Other adventures had by us included a free catamaran trip organised by the hotel. We were picked up by our vessel and crew literally from the beach by the hotel, once we were all on, the catamaran sailed a short distance up the coast to a diving area where we could get off, swim and snorkel with the beautiful fish and if we were lucky, turtles! Chloe and I jumped off the boat and waited patiently with the other swimmers. We saw some very large fish, then all of a sudden a beautiful Loggerhead turtle appeared. This turtle was beautifully marked and even had a limpet hitching a ride on its shell. It was simply magical how majestically it swooped so close to us swimming underneath us and all of a sudden a second turtle appeared out of nowhere. The turtles seemed to dance around us loving the attention. I wish I had invested in a Go Pro as then a huge stingray also appeared to join the party. It sounds so corny, but the whole experience was incredible. After about 10 minutes the turtles swam away leaving us with magical memories. Once back on the catamaran we sailed up the coast supping Rum and Coke in the warm sunshine whilst watching flying fish darting around the vessel as well taking in the architecture of the amazing beach side properties. We were on the catamaran for over two hours before we landed back on dry land.
On Friday night we joined the locals at Oustins Fish Fry. Oistins is an active fishing town on the south coast and is a hub of activity on Friday nights. The food is the main draw – excellent fish, (tuna, swordfish, marlin, mahi-mahi, flying fish), lobster, chicken etc served in an extremely informal setting. You can get your fish grilled or fried depending on which vendor you choose from. It’s all cooked on the spot in front of you. Seating is plentiful, but if a little rustic. Once you’ve had your food, You can dance if you want or watch others dance on the main stage. Some nights there is a live band. There are plenty of places to have a cheap beer and stalls selling art and crafts. I really recommend visiting Oustins, it has a great relaxed and fun atmosphere.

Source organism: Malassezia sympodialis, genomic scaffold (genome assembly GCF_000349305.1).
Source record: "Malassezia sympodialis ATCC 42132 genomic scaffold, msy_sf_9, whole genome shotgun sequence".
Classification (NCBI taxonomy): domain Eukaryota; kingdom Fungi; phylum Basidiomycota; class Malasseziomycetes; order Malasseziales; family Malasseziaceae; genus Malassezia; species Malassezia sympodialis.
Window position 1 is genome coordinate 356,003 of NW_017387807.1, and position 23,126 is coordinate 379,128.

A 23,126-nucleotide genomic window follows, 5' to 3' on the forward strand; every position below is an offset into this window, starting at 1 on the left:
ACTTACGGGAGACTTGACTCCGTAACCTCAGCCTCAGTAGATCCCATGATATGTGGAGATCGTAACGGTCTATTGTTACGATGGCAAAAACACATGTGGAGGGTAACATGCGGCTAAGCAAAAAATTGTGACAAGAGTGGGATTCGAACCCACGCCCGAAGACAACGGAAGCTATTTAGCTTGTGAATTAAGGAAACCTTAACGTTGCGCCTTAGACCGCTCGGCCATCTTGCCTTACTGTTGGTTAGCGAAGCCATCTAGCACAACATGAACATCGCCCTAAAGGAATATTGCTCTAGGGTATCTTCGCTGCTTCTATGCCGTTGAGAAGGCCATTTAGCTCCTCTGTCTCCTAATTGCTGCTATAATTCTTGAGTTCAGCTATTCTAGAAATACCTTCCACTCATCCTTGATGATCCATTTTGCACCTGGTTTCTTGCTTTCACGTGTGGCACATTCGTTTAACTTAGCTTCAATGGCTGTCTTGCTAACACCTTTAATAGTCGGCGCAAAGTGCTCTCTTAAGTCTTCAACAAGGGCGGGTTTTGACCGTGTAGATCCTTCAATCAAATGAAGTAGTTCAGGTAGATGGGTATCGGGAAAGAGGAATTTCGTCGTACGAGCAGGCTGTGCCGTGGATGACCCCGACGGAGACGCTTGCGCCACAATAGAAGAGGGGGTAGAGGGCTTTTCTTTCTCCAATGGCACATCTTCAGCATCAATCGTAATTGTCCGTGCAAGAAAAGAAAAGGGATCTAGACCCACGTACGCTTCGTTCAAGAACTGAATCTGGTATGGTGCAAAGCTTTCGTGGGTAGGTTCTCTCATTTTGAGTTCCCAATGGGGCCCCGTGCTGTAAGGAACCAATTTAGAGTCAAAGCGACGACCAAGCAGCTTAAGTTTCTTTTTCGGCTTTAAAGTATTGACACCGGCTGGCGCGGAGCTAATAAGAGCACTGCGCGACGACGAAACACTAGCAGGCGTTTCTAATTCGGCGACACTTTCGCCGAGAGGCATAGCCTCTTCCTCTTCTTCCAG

Finally I want to mention the stunning sunsets. All I can say is WOW!
When I watched my first sunset in Barbados, my breath was just taken away. The beauty of the island is apparent to the very end of everyday. We sat on the veranda every evening with a cocktail to watch the natural phenomenon around 6.15pm every evening with anticipation with the other holidaymakers. With my camera at the ready, I managed to capture some fantastic shots. The first sunset (above) was on the day before the rainstorm. Some of the most varied colours at sunset can be found after the sun has set during twilight. Depending on weather conditions and the types of clouds present, these colours have a wide spectrum, and can produce unusual and beautiful results. I prefer sunsets like this. The shot below was taken on my final evening in Barbados. As you can see there are very little clouds, and so there are no spectacular colours. But I think the boat packed with expectant passengers passing waiting to observe the beauty of the setting sun, and seemed a perfect way to set the sun on my perfect holiday to the Caribbean.